More eye contact:
This study reports the initial results of an attempt to introduce and validate a social-psychological construct of romantic love. Starting with the assumption that love is an interpersonal attitude, an internally consistent paper-and-pencil love scale was developed. The conception of romantic love included three components, affiliative and dependent need, a predisposition to help, and an orientation of exclusiveness and absorption. Love-scale scores were only moderately correlated with scores on a parallel scale of “liking,” which reflected a more traditional conception of interpersonal attraction. The validity of the love scale was assessed in a questionnaire study and a laboratory experiment. On the basis of the emerging conception of love, it was predicted that college dating couples who love each other a great deal (as categorized by their love-scale scores) would spend more time gazing into one another’s eyes than would couples who loved each other to a lesser degree. The prediction was confirmed.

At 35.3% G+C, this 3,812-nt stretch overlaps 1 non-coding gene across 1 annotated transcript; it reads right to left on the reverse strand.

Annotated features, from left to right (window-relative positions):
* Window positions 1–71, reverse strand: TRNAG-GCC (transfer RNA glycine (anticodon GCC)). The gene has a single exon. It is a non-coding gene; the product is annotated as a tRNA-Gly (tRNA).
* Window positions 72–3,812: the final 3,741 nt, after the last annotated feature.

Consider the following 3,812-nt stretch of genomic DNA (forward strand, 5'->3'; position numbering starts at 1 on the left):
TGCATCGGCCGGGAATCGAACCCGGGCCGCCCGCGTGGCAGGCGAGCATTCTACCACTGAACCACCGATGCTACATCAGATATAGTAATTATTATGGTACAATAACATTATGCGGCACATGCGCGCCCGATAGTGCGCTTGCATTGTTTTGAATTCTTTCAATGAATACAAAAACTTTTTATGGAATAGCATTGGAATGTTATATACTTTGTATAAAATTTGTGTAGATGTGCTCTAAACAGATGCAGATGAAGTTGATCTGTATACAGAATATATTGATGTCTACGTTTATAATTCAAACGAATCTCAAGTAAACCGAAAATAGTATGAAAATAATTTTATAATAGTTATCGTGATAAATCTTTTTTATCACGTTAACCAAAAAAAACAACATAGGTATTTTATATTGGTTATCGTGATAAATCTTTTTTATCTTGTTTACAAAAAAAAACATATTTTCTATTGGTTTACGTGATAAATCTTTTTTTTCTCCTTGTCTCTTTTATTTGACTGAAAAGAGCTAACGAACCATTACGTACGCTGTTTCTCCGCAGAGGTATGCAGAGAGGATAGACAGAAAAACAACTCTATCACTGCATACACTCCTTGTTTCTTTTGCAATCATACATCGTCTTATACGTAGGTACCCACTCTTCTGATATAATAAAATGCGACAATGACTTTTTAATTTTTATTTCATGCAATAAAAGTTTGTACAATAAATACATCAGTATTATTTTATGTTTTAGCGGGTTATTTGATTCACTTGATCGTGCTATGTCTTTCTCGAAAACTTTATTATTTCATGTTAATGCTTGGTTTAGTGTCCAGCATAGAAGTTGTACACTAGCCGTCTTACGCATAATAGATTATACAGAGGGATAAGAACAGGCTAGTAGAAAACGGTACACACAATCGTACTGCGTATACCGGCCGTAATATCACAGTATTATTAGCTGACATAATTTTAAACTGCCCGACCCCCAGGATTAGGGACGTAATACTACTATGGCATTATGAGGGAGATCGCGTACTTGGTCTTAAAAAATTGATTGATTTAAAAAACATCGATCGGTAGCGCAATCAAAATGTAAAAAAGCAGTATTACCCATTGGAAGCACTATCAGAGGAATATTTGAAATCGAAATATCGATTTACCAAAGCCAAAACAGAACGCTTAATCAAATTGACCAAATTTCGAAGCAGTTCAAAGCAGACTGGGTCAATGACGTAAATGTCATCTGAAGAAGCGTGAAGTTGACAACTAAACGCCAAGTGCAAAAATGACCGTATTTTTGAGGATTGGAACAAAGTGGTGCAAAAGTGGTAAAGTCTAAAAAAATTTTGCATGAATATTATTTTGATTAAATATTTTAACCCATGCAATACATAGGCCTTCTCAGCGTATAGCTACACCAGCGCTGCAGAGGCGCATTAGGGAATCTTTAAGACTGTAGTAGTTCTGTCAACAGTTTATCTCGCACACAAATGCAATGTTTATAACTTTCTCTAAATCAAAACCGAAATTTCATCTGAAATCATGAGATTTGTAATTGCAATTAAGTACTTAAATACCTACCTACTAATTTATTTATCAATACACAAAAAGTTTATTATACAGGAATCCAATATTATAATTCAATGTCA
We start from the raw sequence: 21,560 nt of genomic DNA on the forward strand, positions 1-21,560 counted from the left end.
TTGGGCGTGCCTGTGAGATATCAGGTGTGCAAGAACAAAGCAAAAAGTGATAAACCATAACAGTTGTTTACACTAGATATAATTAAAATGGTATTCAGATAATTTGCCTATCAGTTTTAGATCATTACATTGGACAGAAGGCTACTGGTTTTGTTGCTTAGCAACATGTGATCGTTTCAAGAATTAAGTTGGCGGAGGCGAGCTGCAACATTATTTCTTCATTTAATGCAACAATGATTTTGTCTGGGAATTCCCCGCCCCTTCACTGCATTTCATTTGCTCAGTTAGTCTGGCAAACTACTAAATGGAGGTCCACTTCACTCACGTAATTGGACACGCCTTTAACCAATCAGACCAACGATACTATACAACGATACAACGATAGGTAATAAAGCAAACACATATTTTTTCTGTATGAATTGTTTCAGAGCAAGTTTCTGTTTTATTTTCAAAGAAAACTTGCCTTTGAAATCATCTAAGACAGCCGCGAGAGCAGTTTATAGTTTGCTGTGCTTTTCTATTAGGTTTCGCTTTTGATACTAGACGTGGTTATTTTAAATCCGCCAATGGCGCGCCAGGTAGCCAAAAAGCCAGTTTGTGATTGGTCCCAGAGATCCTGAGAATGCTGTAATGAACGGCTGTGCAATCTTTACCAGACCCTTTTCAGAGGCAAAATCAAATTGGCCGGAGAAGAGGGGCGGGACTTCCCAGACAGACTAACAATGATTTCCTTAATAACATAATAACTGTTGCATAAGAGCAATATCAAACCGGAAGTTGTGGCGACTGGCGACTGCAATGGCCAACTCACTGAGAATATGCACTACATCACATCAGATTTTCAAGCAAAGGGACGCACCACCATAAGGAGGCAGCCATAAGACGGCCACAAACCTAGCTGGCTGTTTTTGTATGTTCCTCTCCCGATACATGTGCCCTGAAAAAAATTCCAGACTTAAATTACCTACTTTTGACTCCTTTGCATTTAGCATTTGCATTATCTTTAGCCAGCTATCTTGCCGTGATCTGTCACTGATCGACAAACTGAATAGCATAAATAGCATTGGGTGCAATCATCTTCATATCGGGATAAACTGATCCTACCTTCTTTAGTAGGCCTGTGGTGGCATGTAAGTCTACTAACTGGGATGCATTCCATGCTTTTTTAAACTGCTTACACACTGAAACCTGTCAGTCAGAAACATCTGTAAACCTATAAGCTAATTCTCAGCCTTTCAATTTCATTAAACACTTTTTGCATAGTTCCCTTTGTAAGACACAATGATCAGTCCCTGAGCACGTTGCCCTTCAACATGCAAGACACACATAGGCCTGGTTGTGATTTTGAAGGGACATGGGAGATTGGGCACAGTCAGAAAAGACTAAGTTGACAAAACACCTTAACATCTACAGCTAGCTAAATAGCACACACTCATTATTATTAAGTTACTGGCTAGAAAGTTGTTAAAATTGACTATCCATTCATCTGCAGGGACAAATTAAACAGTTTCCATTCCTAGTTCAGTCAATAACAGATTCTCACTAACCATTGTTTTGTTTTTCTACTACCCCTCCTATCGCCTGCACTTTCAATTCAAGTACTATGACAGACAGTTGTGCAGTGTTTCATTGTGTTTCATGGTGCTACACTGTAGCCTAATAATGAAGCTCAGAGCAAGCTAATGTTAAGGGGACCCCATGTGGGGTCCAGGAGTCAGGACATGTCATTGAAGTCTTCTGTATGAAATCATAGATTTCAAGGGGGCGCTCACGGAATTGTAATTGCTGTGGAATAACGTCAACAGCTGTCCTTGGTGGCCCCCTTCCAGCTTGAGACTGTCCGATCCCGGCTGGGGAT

Source: “Measurement of Romantic Love,” Journal of Personality and Social Psychology, 1970, Vol 16, No 2, pp. 265-273.
Cheryl Murphy offers details in Scientific American:
According to Rubin, normally two people in conversation give each other eye contact anywhere from 30-60% of the time but couples who are in love look at each other 75% of the time during conversation and are slower to break their look away from each other when interrupted.
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